Author: Celeste Pedri-Spade, Associate Professor & Queen’s National Scholar in Indigenous Studies, Queen’s University, Ontario
This study documents the evolution of the wealth of immigrant families and of their Canadian-born counterparts from 1999 to 2016. The study uses data from Statistics Canada’s Survey of Financial Security. The study finds that increases in housing equity and in the value of registered pension plan (RPP) assets were the main drivers of wealth growth from 1999 to 2016. However, the relative importance of increases in housing equity was greater for immigrant families than for Canadian-born families. This reflects the fact that compared with Canadian-born families, immigrant families generally hold a greater share of their wealth in housing but a smaller share in RPP assets. While the increases in home prices observed since the late 1990s drove much of the growth in housing equity, the lower rates of return on financial assets observed after 1999 were a key factor underlying the growth in the net present value of RPP assets.
Anti-racism is the call of the day in the Global North. In addition to their earlier push to introduce a diversity, equity and inclusion (DEI) culture, institutions are now also hurriedly producing anti-racism strategies and policies. This is supposed to combat the growing tide of hatred against those of non-white origin.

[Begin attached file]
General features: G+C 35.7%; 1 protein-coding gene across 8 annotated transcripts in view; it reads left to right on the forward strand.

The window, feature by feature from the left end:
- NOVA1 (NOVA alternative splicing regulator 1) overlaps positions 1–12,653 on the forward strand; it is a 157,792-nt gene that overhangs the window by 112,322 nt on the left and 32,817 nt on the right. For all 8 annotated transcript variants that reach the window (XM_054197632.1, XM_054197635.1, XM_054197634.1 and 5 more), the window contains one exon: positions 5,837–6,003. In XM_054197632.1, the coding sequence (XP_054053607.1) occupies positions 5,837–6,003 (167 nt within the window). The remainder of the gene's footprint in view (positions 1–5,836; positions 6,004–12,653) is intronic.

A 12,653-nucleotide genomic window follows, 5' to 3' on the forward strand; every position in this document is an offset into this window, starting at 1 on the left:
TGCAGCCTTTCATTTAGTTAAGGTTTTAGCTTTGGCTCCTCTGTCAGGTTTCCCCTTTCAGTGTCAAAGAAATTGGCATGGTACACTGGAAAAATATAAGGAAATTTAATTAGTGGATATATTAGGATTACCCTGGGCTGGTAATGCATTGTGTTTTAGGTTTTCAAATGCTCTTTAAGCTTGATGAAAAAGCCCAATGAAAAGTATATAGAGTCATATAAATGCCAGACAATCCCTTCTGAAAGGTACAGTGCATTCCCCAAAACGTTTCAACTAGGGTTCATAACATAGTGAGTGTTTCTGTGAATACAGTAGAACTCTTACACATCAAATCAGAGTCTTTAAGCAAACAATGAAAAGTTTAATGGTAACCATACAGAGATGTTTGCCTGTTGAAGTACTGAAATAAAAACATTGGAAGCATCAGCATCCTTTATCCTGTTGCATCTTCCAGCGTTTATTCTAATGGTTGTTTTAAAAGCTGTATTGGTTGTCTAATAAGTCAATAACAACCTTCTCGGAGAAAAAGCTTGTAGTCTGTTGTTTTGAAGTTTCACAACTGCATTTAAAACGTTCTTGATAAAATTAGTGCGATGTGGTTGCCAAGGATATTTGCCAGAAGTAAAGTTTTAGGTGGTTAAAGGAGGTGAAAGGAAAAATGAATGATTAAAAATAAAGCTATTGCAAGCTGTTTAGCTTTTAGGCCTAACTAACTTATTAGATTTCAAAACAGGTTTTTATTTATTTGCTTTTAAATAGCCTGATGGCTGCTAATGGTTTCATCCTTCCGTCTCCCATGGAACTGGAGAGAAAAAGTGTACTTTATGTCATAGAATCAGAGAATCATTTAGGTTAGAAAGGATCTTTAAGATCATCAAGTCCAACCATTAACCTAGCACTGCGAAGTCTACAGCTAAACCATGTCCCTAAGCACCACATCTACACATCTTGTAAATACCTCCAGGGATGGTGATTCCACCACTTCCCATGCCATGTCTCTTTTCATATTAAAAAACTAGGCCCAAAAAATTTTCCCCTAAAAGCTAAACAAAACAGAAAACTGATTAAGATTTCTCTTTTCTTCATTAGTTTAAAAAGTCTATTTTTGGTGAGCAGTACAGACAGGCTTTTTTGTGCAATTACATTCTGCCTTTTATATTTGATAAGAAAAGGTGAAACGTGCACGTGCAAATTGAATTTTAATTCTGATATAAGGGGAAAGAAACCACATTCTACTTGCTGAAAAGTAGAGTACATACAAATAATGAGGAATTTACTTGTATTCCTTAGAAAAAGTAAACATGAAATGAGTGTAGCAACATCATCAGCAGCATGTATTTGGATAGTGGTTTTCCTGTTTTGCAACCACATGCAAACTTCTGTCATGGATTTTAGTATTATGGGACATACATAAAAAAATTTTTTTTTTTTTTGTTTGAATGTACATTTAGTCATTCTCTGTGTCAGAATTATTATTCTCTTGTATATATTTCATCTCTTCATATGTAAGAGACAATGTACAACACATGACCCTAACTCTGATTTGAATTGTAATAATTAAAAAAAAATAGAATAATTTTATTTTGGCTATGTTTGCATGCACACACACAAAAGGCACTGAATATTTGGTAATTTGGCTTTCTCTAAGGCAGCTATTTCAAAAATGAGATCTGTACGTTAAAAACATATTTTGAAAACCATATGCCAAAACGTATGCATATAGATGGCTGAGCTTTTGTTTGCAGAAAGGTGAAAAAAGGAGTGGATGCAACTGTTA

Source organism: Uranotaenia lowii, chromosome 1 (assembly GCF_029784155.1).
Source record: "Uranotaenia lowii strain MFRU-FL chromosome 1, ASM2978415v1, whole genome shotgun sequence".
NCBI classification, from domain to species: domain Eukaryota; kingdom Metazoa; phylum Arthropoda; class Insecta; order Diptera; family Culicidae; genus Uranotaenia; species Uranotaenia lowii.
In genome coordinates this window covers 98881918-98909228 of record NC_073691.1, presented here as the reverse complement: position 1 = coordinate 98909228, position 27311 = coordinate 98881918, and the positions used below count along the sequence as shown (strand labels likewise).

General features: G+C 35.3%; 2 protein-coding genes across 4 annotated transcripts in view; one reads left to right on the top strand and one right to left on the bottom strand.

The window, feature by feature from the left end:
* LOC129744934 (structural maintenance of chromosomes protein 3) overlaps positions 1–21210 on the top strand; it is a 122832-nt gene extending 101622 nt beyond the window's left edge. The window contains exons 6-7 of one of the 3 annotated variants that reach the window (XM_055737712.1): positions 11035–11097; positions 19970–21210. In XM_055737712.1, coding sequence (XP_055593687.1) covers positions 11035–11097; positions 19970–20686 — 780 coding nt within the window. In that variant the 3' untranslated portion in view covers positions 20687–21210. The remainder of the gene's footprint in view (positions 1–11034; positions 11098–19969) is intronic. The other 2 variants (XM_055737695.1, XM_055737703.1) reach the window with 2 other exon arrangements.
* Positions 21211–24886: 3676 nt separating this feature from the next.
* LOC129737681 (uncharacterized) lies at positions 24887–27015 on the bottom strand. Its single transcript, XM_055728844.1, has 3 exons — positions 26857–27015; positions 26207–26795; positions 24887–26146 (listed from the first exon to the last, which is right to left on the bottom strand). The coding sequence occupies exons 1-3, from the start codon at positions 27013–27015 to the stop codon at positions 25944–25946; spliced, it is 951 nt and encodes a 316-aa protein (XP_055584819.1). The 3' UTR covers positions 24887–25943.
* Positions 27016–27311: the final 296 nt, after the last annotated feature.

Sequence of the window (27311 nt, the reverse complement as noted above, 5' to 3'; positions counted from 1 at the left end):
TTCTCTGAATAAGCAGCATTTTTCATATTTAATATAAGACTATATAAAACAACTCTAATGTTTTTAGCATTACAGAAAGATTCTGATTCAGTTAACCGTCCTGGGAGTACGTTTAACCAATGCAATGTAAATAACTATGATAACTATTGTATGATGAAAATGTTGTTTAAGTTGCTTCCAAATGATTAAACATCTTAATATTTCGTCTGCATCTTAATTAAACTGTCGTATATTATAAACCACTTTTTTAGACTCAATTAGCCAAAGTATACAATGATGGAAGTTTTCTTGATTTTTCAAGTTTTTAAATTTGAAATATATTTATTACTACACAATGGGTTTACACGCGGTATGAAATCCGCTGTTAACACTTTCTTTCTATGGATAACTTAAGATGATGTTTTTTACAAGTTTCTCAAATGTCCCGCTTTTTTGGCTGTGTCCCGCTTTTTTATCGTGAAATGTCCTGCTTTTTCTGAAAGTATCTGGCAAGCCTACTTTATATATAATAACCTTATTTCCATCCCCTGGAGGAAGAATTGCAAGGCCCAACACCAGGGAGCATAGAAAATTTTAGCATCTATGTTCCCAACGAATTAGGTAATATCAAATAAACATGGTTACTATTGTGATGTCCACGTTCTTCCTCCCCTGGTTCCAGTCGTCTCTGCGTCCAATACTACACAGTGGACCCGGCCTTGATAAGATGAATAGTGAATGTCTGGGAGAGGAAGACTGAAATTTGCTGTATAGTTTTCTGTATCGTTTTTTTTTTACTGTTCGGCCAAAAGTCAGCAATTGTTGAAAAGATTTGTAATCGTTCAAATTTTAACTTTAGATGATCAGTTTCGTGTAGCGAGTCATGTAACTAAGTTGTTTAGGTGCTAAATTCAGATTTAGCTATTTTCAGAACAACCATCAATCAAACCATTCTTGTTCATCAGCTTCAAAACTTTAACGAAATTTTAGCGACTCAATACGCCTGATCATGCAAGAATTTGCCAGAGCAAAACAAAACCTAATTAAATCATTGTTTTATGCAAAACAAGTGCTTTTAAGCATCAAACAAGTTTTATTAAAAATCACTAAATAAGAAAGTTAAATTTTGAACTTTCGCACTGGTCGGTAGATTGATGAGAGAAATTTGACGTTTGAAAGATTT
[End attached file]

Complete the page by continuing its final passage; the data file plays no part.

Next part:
This following report has been produced by the Demosim team, prepared by Jean-Dominique Morency, Éric Caron Malenfant and Samuel MacIsaac for Stastics Canada.
A groundbreaking study into the social norms around racist demeanours may lie the secret of tackling racism by addressing those unspoken social rules much like how public health officials changed public smoking through antismoking campaign.
Oct 19, 2021 - There has been broad praise for changes to Canada’s immigration policy announced earlier this year that provide a path to permanent residency for temporary foreign workers – including agricultural workers.
In Chatham-Kent, workers the Caribbean, Latin America and other countries are essential to agriculture. Without their efforts, the great diversity of agriculture in the municipality would not be possible.
Joe Sbrocchi, general manager of the Ontario Greenhouse Vegetable Growers, said farm organizations have supported the idea for some time.
Black refugees from Africa still face barriers to integration and long processing times.
August 4, 2021 - Toronto, Ontario - Employment and Social Development Canada
The Honourable Ahmed Hussen, Minister of Families, Children and Social Development, highlighted federal investments of up to $96 million through the Supporting Black Canadian Communities Initiative.
June 3, 2021 – Toronto, Ontario
Making it easier for women to succeed as they settle in their new country